Woman running with Apple Watch Series 3

Photo via Apple

This insurance company will give you an Apple Watch 3 for $25—but there’s a big catch

If you don’t work out, you’ll have to fork up the full cost of the Watch.


Christina Bonnington


If you’ve been eyeing a new Apple Watch Series 3 but can’t swallow the $329 price tag, perhaps your insurance company could help you out. That’s the case with insurance provider John Hancock. After a successful pilot test, the company will begin offering some members the Apple Watch deal of a lifetime. There’s a catch, though.

John Hancock is partnering with Apple to provide $25 Apple Watches to its life insurance members who take part in a fitness-focused incentive program. The program, called Vitality, requires members to exercise regularly for two years. If they fail to do so, they’ll be asked to pay off the Apple Watch in monthly installments. If Vitality members succeed in meeting their wellness targets for the two year period, they’ll only have to pay $25.

More specifically, as Vitality members walk, bike, swim, or do other forms of exercise, they earn points. These points go towards paying off your monthly Apple Watch payment over a period of 24 months. If you earn a total of 500 points during that time, you won’t have to pay extra for the Apple Watch. In the company’s pilot, roughly half of participants met their fitness goals and earned the Apple Watch deal.

John Hancock’s program is one of a number of similar efforts insurance companies have started trying out to help us forge healthier habits. Aetna, for example, began offering subsidized Apple Watch to select members last year. Before that, John Hancock, United Healthcare, and other companies worked to get Fitbits on members’ wrists.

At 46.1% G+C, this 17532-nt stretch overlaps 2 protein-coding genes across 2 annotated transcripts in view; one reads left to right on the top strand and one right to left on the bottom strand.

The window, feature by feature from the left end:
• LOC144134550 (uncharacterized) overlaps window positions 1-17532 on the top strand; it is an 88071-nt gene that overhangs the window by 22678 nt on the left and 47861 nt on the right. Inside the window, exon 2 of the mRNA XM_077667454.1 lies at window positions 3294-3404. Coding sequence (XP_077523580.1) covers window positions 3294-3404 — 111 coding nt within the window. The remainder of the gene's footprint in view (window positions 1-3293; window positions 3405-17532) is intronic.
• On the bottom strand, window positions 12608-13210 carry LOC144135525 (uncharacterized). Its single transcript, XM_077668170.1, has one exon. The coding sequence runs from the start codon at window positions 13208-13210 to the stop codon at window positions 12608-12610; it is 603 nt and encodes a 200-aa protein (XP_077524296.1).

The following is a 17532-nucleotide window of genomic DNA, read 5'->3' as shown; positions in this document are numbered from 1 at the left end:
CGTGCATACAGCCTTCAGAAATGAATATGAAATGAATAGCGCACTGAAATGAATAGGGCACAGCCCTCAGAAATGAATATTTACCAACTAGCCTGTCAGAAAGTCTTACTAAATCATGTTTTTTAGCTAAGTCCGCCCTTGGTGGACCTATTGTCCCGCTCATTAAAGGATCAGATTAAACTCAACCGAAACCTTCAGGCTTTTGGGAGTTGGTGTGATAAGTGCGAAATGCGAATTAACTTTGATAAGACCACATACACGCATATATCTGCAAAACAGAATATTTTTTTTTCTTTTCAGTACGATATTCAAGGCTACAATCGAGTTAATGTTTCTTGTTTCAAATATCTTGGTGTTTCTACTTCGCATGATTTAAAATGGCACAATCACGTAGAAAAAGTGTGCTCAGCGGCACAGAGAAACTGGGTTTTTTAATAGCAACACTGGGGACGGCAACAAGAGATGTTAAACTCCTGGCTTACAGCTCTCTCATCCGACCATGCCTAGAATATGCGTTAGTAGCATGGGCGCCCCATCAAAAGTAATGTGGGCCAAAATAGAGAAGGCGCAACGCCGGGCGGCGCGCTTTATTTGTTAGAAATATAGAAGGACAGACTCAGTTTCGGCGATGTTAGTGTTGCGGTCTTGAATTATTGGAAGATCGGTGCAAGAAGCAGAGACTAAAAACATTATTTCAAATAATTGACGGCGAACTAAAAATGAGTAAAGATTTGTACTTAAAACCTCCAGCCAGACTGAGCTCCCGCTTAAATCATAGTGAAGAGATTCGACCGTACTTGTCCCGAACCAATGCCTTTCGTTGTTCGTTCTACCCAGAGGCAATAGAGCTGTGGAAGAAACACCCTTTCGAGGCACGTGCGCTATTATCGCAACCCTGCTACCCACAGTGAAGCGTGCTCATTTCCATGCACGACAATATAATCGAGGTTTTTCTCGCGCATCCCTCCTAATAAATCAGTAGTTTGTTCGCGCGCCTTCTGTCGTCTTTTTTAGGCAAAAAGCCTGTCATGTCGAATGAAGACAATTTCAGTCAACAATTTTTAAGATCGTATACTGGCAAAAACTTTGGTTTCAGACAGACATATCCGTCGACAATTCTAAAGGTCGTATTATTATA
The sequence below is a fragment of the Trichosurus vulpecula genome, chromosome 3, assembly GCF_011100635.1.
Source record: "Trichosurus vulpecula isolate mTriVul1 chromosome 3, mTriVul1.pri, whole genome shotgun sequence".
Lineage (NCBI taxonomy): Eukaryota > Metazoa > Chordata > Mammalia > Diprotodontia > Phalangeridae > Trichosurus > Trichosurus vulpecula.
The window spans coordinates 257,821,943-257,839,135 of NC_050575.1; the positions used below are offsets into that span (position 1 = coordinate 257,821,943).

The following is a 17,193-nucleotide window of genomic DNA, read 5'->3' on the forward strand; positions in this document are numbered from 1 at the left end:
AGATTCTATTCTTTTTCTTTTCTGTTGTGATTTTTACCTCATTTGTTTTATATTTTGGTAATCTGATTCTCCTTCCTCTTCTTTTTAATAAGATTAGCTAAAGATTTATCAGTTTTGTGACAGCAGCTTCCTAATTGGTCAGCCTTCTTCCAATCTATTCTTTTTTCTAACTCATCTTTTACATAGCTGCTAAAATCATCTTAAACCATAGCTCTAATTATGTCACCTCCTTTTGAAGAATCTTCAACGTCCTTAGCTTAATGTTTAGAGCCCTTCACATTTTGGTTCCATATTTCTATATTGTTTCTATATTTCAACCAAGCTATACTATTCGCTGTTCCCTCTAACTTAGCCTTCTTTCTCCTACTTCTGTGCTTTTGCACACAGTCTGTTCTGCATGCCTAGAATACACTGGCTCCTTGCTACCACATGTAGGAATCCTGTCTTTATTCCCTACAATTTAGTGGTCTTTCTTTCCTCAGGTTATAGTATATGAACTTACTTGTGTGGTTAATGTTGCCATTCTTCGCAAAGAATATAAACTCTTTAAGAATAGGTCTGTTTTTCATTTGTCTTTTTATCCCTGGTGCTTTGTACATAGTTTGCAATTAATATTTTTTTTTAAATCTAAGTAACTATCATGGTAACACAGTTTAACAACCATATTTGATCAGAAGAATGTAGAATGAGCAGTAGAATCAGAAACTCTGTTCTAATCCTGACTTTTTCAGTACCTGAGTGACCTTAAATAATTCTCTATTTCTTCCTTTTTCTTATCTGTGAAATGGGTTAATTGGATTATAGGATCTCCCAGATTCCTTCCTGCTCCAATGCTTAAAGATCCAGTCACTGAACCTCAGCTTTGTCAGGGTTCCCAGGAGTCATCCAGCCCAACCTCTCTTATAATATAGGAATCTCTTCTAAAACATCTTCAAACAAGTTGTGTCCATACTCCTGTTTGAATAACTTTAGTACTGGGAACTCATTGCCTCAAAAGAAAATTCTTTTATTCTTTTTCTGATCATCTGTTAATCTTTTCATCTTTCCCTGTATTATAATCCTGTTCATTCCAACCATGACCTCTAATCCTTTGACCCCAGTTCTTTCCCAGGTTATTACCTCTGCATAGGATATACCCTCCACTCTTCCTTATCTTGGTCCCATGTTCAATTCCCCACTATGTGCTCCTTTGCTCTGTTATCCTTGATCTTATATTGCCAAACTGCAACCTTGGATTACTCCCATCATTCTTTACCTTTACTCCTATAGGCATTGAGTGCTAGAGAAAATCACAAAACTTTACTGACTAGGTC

For insurance policy holders who take part, these sorts of incentives can help improve their quality of life. They can also potentially lower insurance costs. However, these partnerships also raise some questions. For example, how are insurance companies using this data? Is it secure? Will it be sold to third parties? Could it be used against you in the future? As wearables get smarter and better able to detect medical conditions, the latter is a valid concern: Health tracker data could potentially be used to deny health insurance coverage or raise your premium costs.

In the case of John Hancock’s Vitality program, John Hancock senior vice president Brooks Tingle told CNBC that “safeguards” are in place to protect customer data and make sure it doesn’t get in the hands of employers or other entities.

H/T Mashable

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